Session Type: ACR Poster Session C
Session Time: 9:00AM-11:00AM
Due to the shortage of subspecialty physicians there is an increasing need of adding mid-level practitioners to specialty practices (Solomon, Bitton, et.al., 2014). However there is little guidance as to best practices and standards for training a nurse practitioner (NP) or physician assistant (PA) in specialty practice. In this study we investigated the scope of practice and training for NPs in pediatric rheumatology in the United States by a nationwide survey.
The Pediatric Nurse ListServe in the United States has an over 100 NP members and currently no known PA’s. We developed an 18 question survey focused on the education, background, training and practice of Nurse Practitioners in Pediatric Rheumatology Practices. Survey monkey was utilized and sent to both the Pediatric Rheumatology and Pediatric Rheumatology Nursing List Serves. Questions included state of employment, years working a nurse prior to and as a nurse practitioner, length of training with the Rheumatologist staffing patients, focused education in the specialty, scope of practice, length of appointments, volume of clinics per week, billing practices and research engagement. The survey was sent out as an e-mail blast with two follow up reminders to practitioners.
33 NP’s from 17 States in the United States responded. Response rates were evenly distributed across the country. 67.7% had a background in acute care settings as RN’s with anywhere from less than 2 to over 20 years of experience prior to becoming a NP. 57% had prior experience as an NP in primary care or other specialty setting. Training with a Rheumatologist ranged from <6 months=31.0%, 6 month=31.0% and 1 year=27.6% and 10% 1-2 years. Subsequent to this, 93.7% reported seeing patients in follow up independently with an MD available, while 28.1% see the patients together with an MD; 53.1% report seeing new patients with an MD, 36.5% with a MD available. Most common diagnosis being followed: Juvenile Idiopathic Arthritis 97%, uveitis 90.9%, systemic lupus 84.8%, dermatomyositis 84.8% and linear/morphea scleroderma 81.8%. Respondents reported a broad range of acuity. 93.9% followed patients on infusion therapy. 60.6% participated in research trials although 90.6% had no protected research time. Rheumatology education of the respondents was obtained as follows: 87% within their own department, 51.5% through attending ACR/ARHP PRYSM, 54.5% by attending the ACR/ARHP Annual Meeting, 33.3% by taking the ARHP Advanced Rheumatology Course, and 9.1% through the Rheumatology Nurses Society. 78.8% of the respondents were billing under their own name. The average job profile was 5 days a week with 43.7% averaging 3-5 half day clinics and 37.5% averaging 6-8 half day. 72.4% of the respondents had 30 minute follow up visits.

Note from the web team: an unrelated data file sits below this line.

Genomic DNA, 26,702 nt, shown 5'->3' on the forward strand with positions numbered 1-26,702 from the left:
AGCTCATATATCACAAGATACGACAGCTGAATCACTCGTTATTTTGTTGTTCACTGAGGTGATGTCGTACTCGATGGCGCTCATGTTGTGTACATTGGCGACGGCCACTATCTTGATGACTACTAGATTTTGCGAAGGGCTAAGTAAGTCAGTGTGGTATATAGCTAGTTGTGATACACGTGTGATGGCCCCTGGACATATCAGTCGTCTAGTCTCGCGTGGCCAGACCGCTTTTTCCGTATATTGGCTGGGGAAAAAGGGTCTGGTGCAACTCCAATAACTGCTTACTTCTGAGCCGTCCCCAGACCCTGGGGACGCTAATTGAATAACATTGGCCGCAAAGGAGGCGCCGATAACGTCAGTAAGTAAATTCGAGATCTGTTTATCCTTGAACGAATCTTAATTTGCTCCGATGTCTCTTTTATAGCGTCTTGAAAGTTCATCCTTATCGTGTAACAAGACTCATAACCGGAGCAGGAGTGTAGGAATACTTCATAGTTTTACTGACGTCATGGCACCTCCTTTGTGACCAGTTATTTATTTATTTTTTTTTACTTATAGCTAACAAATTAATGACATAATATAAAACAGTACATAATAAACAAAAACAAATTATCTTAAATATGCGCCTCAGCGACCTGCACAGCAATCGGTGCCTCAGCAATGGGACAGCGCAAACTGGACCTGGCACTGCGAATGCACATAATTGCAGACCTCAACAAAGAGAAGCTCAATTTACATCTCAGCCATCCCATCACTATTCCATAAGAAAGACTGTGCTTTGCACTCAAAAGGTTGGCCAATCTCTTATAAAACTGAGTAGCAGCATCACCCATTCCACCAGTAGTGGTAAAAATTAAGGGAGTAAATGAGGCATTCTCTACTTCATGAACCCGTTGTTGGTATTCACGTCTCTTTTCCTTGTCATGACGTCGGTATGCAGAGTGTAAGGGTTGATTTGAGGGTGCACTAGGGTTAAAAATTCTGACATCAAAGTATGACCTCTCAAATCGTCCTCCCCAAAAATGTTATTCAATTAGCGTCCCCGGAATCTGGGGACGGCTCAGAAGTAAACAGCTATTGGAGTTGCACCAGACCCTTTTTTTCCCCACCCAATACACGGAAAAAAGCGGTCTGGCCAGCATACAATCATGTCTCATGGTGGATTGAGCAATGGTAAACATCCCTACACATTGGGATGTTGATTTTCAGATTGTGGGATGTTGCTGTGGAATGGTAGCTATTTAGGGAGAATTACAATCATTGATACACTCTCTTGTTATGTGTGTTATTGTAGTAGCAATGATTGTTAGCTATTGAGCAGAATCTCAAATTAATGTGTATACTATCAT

Nurse Practitioner’s entering pediatric sub specialty practice have a wide range of clinical background frequently with limited experience as a NP. The scope of practice and job profile appears to be broad with an average work load ranging from 3 to 8 half day clinics. There does not appear to be consistency between programs regarding length of training and educational plan. A formalized clinical training for NP’s going into specialty practices is needed.
To cite this abstract in AMA style:Mintz S, Jones KB, Reiff A. Utilization and Education of Nurse Practitioners in Pediatric Rheumatology [abstract]. Arthritis Rheumatol. 2015; 67 (suppl 10). https://acrabstracts.org/abstract/utilization-and-education-of-nurse-practitioners-in-pediatric-rheumatology/. Accessed February 20, 2020.
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ACR Meeting Abstracts - https://acrabstracts.org/abstract/utilization-and-education-of-nurse-practitioners-in-pediatric-rheumatology/